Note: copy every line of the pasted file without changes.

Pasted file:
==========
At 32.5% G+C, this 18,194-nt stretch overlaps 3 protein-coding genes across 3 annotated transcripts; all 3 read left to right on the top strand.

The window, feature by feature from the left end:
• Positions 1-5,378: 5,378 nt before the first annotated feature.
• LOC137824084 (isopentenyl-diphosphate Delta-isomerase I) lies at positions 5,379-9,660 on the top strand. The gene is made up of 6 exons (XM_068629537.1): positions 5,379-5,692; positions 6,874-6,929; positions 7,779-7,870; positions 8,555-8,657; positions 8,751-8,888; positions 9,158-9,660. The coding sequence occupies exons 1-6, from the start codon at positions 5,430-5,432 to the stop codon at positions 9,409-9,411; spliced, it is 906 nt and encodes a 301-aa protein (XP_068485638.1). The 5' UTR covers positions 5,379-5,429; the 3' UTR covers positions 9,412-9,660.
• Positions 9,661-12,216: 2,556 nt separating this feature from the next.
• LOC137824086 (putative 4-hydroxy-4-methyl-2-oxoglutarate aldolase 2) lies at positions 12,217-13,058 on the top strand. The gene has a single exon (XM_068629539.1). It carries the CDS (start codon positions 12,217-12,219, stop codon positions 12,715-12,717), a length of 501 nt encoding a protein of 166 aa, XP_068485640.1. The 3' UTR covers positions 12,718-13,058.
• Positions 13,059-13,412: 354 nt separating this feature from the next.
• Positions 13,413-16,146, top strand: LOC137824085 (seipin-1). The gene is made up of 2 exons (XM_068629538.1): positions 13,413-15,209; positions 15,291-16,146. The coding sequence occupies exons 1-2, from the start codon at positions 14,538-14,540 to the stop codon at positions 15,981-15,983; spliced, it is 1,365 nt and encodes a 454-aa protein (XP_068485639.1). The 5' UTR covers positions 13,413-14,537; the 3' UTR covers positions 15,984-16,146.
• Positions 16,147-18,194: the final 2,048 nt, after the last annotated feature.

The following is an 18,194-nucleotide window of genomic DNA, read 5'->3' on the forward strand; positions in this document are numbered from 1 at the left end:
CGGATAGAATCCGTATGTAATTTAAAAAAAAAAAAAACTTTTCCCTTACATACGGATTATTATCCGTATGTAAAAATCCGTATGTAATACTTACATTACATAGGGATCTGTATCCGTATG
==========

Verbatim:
At 32.5% G+C, this 18,194-nt stretch overlaps 3 protein-coding genes across 3 annotated transcripts; all 3 read left to right on the top strand.

The window, feature by feature from the left end:
• Positions 1-5,378: 5,378 nt before the first annotated feature.
• LOC137824084 (isopentenyl-diphosphate Delta-isomerase I) lies at positions 5,379-9,660 on the top strand. The gene is made up of 6 exons (XM_068629537.1): positions 5,379-5,692; positions 6,874-6,929; positions 7,779-7,870; positions 8,555-8,657; positions 8,751-8,888; positions 9,158-9,660. The coding sequence occupies exons 1-6, from the start codon at positions 5,430-5,432 to the stop codon at positions 9,409-9,411; spliced, it is 906 nt and encodes a 301-aa protein (XP_068485638.1). The 5' UTR covers positions 5,379-5,429; the 3' UTR covers positions 9,412-9,660.
• Positions 9,661-12,216: 2,556 nt separating this feature from the next.
• LOC137824086 (putative 4-hydroxy-4-methyl-2-oxoglutarate aldolase 2) lies at positions 12,217-13,058 on the top strand. The gene has a single exon (XM_068629539.1). It carries the CDS (start codon positions 12,217-12,219, stop codon positions 12,715-12,717), a length of 501 nt encoding a protein of 166 aa, XP_068485640.1. The 3' UTR covers positions 12,718-13,058.
• Positions 13,059-13,412: 354 nt separating this feature from the next.
• Positions 13,413-16,146, top strand: LOC137824085 (seipin-1). The gene is made up of 2 exons (XM_068629538.1): positions 13,413-15,209; positions 15,291-16,146. The coding sequence occupies exons 1-2, from the start codon at positions 14,538-14,540 to the stop codon at positions 15,981-15,983; spliced, it is 1,365 nt and encodes a 454-aa protein (XP_068485639.1). The 5' UTR covers positions 13,413-14,537; the 3' UTR covers positions 15,984-16,146.
• Positions 16,147-18,194: the final 2,048 nt, after the last annotated feature.

The following is an 18,194-nucleotide window of genomic DNA, read 5'->3' on the forward strand; positions in this document are numbered from 1 at the left end:
CGGATAGAATCCGTATGTAATTTAAAAAAAAAAAAAACTTTTCCCTTACATACGGATTATTATCCGTATGTAAAAATCCGTATGTAATACTTACATTACATAGGGATCTGTATCCGTATG